“[Sisig paella is] evolution; something you cannot stop,” Chef Sau tells us. “Sisig started with sour fruit, and became sizzling sisig that people are making into tacos, pizza, even KFC now has sisig chicken!”

Sisig isn't the only reinvented dish on the menu this year. From Singapore, the second-generation hawkers of Keng Eng Kee plan a comeback with new takes on classic Singapore hawker fare.

“Last year, they did a soft-shell crab dish,” Seetoh explains. “This time, they're taking traditional street dishes and turning them into burgers.” Their coffee pork burgers and curry chicken burgers make their international debut at the Jamboree.  

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The Jamboree: The World's Best Street Food, All in One Place

Mee Siam from Malaysia
Mike Aquino

The last World Street Food Congress had about 30 stalls serving everything from Philippine batchoy to Malaysian mee siam – the 75,000 hungry visitors who descended on the street food stalls had to contend with massive, munching crowds and a long wait for particularly-prized foods.

Seetoh and his crew learned from the experience: “This year for starters, we're making it bigger,” Seetoh tells us. “It's double the size [from last year], with an additional ten or so stalls [selling] the comfort dishes from the region.”

Only a couple of dishes are coming back from last year's event, among them the Bali ribs and chocolate martabak. The rest are brand-new to the Jamboree, among them Guangzhou soi lum (mochi dumplings in chrysanthemum broth); lamb monggo (green bean stew) from the southern Philippines; coffee-ribs burgers from Singapore; and claypot apam manis (sweet Indian-style crepes) from Malaysia.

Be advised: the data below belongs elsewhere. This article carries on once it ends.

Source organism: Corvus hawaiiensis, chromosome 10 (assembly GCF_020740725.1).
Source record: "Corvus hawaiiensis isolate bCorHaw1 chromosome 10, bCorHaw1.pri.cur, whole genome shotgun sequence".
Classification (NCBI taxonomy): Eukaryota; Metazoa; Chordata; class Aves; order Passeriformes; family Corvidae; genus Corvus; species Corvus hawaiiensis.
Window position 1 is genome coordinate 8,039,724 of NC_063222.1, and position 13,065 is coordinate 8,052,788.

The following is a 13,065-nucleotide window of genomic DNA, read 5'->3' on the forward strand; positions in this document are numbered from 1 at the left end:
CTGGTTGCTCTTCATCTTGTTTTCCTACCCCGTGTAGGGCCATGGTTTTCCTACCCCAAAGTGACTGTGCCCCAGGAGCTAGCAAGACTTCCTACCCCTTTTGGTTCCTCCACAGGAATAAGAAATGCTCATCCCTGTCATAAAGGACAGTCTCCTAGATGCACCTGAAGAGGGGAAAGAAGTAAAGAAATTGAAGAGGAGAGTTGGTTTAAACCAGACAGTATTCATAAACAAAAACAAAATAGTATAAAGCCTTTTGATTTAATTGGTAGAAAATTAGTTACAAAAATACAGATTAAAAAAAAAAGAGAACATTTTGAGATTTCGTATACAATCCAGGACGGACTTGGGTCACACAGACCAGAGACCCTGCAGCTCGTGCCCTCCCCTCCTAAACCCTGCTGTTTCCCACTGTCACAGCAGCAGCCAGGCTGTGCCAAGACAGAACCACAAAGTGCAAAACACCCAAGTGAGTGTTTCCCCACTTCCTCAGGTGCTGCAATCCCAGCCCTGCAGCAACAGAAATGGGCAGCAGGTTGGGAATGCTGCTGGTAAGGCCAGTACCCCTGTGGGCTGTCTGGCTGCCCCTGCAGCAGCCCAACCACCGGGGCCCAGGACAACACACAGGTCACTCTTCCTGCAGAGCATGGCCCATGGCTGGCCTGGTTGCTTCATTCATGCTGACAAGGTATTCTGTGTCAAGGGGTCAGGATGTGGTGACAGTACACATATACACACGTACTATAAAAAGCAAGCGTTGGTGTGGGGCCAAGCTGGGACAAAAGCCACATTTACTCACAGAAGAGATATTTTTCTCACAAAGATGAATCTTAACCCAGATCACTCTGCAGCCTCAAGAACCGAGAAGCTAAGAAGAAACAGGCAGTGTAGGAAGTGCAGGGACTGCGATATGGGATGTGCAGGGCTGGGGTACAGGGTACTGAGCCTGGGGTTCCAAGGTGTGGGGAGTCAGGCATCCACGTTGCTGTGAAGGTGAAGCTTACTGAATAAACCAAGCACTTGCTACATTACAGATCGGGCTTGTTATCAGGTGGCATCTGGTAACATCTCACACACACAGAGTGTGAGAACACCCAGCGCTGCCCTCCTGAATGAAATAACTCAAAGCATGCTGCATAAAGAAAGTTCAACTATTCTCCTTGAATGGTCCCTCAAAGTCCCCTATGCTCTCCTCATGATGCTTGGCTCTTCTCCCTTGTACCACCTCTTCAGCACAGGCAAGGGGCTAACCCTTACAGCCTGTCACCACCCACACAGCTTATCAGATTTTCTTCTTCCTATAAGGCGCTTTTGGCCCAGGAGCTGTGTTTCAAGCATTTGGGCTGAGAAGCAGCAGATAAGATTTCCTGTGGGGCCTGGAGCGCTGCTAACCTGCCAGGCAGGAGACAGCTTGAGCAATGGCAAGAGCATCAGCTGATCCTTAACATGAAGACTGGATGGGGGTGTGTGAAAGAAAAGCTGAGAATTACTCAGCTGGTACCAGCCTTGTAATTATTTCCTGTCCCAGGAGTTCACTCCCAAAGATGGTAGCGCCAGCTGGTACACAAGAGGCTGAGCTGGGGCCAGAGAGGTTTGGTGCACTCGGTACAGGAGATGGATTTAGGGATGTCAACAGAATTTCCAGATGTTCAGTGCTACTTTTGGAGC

“For the first time, we're having people from Germany, Mexico, and Guangzhou – and we're having different dishes from India that people have never seen before,” Seetoh explains. “We're having dessert stalls from Thailand, even Taiwan is participating for the first time.”

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The Dialogues: Translating Heritage to Hard Cash

Anthony Bourdain at 2013's World Street Food Congress in Singapore
Mike Aquino

Despite the thousands of tourists converging on the 40-odd stalls at the Jamboree, Seetoh says the real action happens in the main conference area adjoining the stalls: where the World Street Food Dialogues draw over 300 international delegates in a two-day dialogue between culinary practitioners and experts.